Writing at Home Alone

By P.C. Zick@PCZick

I woke up grumpy today. I slept well, but the alarm going off at 6 a.m. really ticked me off. I let my husband sleep for a few more minutes while I made coffee, still grumpy. I came back to bed and couldn’t get the covers up around me because they were tangled around my feet. My husband laughed at my antics, which didn’t help the grumpiness settling in on my brain.

I finally made it to my home office and looked out the window to a dull, gray day here in western Pennsylvania. No snow covers the ground to hide the yellowish green grass that is confused by the lack of winter thus far in January. I played solitaire because the muse also was grumpy this morning. I lost every game, and so I began the pity party made even more pitiful by my aloneness.

Then to make the mood even worse, I remembered that I needed to go out into the rain to put the Netflix movie in the mailbox before our delivery woman showed up. I walked outside and discovered the rain had stopped and the temperature wasn’t all that cold. I took a deep breath and walked down the driveway to the mailbox.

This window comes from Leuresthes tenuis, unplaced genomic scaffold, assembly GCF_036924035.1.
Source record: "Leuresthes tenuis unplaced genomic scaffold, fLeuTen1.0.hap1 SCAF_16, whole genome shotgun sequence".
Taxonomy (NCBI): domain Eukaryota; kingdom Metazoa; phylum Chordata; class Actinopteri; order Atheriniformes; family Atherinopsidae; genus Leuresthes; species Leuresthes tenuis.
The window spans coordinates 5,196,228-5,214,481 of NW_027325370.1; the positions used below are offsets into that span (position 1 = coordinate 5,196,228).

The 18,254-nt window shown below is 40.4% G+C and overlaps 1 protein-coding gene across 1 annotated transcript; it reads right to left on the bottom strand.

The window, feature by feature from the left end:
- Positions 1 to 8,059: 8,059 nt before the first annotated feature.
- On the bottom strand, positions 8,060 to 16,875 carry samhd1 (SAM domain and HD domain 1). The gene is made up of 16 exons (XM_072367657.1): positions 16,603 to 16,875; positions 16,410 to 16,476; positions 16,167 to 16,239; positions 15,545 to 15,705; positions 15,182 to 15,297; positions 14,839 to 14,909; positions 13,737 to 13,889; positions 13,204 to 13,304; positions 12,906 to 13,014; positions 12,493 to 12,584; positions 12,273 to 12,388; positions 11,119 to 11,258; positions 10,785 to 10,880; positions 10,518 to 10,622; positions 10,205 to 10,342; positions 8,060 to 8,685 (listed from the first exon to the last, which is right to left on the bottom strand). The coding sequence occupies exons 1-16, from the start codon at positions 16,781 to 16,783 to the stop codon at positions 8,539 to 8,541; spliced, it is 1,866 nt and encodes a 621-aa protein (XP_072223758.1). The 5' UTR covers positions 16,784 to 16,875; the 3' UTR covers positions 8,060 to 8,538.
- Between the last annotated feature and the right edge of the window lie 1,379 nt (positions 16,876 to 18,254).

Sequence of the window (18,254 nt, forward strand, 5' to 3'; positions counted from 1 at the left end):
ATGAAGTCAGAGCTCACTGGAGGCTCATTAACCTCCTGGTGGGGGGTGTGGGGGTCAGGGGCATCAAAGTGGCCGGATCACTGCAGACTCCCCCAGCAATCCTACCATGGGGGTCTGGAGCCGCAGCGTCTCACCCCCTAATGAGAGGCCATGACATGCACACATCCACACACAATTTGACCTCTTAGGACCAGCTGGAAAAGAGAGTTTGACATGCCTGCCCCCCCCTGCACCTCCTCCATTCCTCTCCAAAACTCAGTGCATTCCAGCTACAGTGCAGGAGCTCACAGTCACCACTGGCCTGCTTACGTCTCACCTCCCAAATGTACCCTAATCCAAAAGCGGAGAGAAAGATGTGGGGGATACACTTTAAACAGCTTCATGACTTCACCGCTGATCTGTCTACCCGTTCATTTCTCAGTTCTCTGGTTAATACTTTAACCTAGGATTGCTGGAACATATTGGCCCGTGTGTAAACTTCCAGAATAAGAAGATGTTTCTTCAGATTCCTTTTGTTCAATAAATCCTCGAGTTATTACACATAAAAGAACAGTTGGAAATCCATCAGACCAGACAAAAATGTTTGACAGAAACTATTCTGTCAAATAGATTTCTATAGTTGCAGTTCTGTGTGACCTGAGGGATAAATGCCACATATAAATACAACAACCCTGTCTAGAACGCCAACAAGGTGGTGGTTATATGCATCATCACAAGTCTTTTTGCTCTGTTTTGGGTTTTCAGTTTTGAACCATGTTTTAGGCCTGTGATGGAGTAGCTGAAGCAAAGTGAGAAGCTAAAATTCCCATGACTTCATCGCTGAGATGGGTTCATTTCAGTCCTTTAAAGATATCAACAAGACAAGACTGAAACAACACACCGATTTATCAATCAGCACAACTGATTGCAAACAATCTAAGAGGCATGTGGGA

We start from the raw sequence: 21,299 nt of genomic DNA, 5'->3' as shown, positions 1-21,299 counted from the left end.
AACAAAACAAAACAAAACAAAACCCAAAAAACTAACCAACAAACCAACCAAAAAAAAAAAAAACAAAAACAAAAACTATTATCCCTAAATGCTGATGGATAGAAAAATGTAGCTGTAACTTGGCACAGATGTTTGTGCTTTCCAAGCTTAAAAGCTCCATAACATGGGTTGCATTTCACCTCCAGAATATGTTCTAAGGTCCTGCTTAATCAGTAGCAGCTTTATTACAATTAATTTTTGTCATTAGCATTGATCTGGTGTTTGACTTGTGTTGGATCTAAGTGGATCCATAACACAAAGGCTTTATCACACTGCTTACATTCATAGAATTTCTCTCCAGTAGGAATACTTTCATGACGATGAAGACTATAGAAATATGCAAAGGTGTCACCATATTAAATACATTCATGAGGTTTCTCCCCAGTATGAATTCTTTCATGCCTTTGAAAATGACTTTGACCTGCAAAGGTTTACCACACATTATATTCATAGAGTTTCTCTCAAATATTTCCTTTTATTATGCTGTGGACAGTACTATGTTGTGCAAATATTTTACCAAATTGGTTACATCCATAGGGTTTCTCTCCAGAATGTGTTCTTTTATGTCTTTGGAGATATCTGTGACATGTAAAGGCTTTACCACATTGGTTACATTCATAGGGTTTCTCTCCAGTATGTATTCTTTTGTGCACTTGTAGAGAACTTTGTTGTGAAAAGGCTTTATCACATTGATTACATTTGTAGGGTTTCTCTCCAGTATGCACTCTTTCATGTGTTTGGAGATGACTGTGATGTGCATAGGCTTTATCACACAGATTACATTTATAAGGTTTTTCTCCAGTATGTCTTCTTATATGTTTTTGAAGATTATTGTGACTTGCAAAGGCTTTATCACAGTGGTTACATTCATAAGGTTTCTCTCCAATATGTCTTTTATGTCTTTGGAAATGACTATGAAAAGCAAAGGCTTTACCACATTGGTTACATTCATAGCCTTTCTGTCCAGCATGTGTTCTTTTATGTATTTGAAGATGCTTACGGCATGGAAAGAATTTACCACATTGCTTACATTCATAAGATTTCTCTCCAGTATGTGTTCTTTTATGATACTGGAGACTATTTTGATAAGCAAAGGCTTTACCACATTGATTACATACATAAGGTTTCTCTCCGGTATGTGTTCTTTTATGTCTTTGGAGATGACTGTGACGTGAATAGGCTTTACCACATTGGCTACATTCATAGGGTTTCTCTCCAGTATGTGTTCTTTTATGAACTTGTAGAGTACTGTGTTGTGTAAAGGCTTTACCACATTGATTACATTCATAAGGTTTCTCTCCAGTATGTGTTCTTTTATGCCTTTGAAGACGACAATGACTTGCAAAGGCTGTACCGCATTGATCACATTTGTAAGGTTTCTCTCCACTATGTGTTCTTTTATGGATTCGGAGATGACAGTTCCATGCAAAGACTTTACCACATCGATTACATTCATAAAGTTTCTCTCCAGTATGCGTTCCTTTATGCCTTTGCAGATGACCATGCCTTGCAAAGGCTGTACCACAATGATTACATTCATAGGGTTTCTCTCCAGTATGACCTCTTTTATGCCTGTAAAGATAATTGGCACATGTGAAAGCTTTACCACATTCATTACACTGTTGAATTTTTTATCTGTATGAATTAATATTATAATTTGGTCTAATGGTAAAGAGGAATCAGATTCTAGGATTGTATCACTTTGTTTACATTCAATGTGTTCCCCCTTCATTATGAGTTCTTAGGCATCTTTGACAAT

It came to me then. I may be Miss Grump this morning, but at least I don’t have to inflict it upon anyone else. The world doesn’t have to see me at my worst, and I don’t have to fake smiles or sincerity when all I want to do is go back to bed and start the day all over again. I don’t have to drive anywhere and be annoyed by the driver who fails to use his turn signal. I don’t have to push my cart around a woman who is so busy chatting on her cell phone in the grocery store she stops right in the middle of the aisle to talk about what she received for Christmas.

I don’t even have to answer the phone that just rang on my desk. So I turn back to my solitaire game and win a hand.

I’m feeling better already – but I’m still going to stay in my pajamas until I feel like taking a shower. There are hours before my husband returns home, and there’s plenty of time to pound out another chapter or even revise the one that begins: “The day started badly and never quite improved.”

After all, I’m writing fiction.

About P. C. Zick

I write. It's as simple and as complicated as that. Storytelling creates our cultural legacy.
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